The bartender Roman Milostivy initiated along with his wife the project of a charitable artistic bar, whose name was inspired by a group of artists from the Georgian avant-garde, „41 °” (41 degrees). A crowdfunded project, the bar intends to coagulate a community of art and beauty lovers by donating 30% of the income to support young artists. Beyond the story or the cocktails that Roman prepares jovially using ingredients written in black Moleskine-menus (the menu changes periodically), the place has a special atmosphere thanks to the minimalist design with meaningful elements signed by the owners themselves.

In the 41 square meters there are two main materials: metal and oak; the plating of the walls was made with decorative plaster and Georgian-style masonry in the spirit of the old city center. Desiring to have a great bar counter that can gather customers and bartenders, Roman and his wife turned to local craftsmen (Khararka) who work with wood and metal in traditional Svanetian style (Svaneti is a Georgian historic province).

A real challenge for the local artist, the four-meter-long and 1meter wide bar has become a real jewelry of oak boards combined with metal and decorated with Georgian motifs. Naturally, the chairs and the light fixtures were created in the same style, according to the owners’ sketches. And the wood used for the bar made its way also in the kitchen. The whole story evolved around the long table, the true soul of the place.

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Stamba Hotel & Café: The industrial palace of the Georgian artistic renaissance

On the streets of central Tbilisi (Merab Kostava 14) one will discover the impressive building of what was once the most important publishing house of the country. Stamba Hotel, the symbol of a Georgian cultural and artistic renaissance, appeared between the brutalist walls of the former factory, which, while remaining faithful to its roots, went in the direction of an authentic style, at the confluence of Western Europe and the flavors of the Caucasus.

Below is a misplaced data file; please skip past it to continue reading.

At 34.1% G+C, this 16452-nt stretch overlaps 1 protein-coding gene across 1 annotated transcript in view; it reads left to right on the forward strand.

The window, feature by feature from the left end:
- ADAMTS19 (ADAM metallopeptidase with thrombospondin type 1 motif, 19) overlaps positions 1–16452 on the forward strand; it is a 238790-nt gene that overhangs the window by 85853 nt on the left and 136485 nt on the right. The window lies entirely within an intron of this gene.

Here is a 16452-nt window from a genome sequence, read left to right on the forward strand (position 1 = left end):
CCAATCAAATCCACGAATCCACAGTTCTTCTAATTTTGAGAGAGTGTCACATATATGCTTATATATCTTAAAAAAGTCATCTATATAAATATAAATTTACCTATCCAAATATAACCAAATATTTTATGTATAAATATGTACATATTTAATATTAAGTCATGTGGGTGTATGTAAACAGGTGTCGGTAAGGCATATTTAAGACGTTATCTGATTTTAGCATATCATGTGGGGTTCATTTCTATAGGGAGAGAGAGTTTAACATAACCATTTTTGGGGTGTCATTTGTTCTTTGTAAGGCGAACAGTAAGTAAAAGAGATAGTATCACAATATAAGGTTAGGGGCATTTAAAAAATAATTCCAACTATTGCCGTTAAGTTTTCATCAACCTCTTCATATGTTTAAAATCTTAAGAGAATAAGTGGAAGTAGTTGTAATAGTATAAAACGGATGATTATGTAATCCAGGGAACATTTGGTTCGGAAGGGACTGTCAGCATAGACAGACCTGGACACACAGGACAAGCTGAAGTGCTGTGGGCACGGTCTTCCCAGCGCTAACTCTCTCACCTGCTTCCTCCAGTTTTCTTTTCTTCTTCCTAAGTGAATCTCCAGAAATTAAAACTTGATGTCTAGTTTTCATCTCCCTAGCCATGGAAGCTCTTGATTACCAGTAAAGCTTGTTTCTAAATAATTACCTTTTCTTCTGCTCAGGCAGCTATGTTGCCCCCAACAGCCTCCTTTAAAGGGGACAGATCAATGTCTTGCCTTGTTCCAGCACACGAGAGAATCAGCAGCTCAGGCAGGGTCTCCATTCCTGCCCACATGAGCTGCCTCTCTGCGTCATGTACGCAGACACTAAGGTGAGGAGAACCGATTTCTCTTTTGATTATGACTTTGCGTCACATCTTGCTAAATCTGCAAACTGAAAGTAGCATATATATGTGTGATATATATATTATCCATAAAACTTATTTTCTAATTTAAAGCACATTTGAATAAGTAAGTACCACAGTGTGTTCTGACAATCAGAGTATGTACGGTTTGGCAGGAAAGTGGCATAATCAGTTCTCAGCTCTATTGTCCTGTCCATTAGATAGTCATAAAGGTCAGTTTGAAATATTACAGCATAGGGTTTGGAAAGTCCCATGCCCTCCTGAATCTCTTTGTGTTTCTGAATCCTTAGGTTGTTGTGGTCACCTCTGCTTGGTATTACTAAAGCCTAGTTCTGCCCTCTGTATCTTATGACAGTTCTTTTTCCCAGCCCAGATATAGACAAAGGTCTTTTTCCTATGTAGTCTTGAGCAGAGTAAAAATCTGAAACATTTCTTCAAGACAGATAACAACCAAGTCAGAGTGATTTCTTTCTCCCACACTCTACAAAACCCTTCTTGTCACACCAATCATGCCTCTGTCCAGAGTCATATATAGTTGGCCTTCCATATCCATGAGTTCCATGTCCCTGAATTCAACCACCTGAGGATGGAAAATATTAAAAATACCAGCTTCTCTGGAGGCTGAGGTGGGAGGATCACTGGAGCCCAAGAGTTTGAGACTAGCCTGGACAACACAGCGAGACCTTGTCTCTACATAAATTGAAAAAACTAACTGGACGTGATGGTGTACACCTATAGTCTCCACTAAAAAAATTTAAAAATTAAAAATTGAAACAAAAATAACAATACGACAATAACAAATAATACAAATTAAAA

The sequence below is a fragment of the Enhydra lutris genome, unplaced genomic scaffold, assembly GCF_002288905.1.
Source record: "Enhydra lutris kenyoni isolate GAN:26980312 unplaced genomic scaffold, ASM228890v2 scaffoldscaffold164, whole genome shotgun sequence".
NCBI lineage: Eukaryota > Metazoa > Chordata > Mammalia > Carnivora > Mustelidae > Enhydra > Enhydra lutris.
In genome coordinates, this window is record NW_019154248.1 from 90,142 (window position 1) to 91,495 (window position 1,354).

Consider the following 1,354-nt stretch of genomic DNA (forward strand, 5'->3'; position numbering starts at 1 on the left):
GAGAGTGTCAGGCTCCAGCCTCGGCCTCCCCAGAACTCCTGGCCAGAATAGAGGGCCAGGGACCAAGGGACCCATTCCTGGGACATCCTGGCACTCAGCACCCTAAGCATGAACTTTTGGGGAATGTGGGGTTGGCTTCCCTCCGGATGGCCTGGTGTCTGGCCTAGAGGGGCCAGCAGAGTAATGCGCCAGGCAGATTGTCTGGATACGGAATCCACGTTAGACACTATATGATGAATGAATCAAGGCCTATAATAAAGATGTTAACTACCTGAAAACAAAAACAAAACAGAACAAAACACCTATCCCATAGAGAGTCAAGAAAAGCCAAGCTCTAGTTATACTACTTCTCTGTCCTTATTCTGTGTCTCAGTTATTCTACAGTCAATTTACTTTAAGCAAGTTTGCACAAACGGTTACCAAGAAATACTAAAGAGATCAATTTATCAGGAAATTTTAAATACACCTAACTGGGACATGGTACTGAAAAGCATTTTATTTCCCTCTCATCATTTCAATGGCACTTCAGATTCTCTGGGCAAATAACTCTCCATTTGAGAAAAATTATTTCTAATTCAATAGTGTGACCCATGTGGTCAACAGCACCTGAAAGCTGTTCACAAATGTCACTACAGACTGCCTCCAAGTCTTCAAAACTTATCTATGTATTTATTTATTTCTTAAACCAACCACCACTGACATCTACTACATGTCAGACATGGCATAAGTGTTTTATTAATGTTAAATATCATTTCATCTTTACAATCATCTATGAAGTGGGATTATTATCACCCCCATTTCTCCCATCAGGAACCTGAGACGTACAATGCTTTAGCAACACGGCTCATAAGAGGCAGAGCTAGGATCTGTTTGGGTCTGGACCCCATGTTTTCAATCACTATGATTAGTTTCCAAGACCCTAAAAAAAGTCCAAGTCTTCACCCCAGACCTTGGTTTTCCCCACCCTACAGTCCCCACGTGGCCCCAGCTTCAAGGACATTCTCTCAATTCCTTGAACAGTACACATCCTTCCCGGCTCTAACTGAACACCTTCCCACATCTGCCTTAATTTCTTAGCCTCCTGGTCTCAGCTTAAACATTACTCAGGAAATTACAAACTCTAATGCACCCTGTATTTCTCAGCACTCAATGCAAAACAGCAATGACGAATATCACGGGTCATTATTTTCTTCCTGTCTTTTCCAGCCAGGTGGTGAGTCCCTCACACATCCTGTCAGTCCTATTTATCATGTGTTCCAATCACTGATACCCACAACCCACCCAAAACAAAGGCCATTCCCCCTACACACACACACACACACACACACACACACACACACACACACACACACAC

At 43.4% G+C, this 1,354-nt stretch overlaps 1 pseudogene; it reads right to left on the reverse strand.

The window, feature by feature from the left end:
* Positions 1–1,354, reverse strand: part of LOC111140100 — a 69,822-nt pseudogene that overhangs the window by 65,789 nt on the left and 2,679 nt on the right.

Stamba is a true labyrinth-story, the giant space of the former publisher house offering the good opportunity of setting up a hotel, a restaurant, a café, a casino and Tbilisi Photo and Multimedia Museum. Projected by Adjara Group’s in house creative studio, Adjara Arch Group, Stamba rebuilds into the industrial frame the splendor and fantasy of the 1920s and 1930s happily mixed with contemporary design elements to ensure the fluidity of the space. In the lobby you do not know whether you have stepped in the past or in the future or if you are in a privileged space that includes both.

A huge library embraces the space, and the personality features of the publishing house, such as the former print drying beam sink into the lush vegetation dominating the five-level atrium of the complex. Objects of the Soviet era meet with vintage pieces, in a nostalgic key, but also with contemporary details such as the glass-bottom rooftop pool that allows a glimpse of the ethereal silhouettes of people plunged into the aquatic environment.

The botanical garden of the atrium is complemented by an amphitheater whose dramatic effect is enhanced by the presence of a 1970s voltage tower, accessed through an arcade made out of the ceiling wood. The chambers offer the experience of a glam that harmoniously combines decorative art deco elements with the delicate durability of concrete and apparent brick.

Returning to the public spaces, we reach Café Stamba a welcoming and precious open space where the art deco mosaic and the Parisian bistro chairs offer the experience of an eclectic cuisine: traditional Georgian dishes are completed by international recipes. The space has its own Pink Bar, dominated by an impressive crystal chandelier. Another stop in order to delight the eyes and the taste is the area of Chocolaterie & Roastery, a boutique café where coffee, desserts and chocolate are roasted and handmade in-house. Do not leave until you try the national lemonade – Lagidze Waters, a combination of mineral water and various syrups that will remind you of childhood, even if you did not grow up in Georgia.

Feature published in igloo #188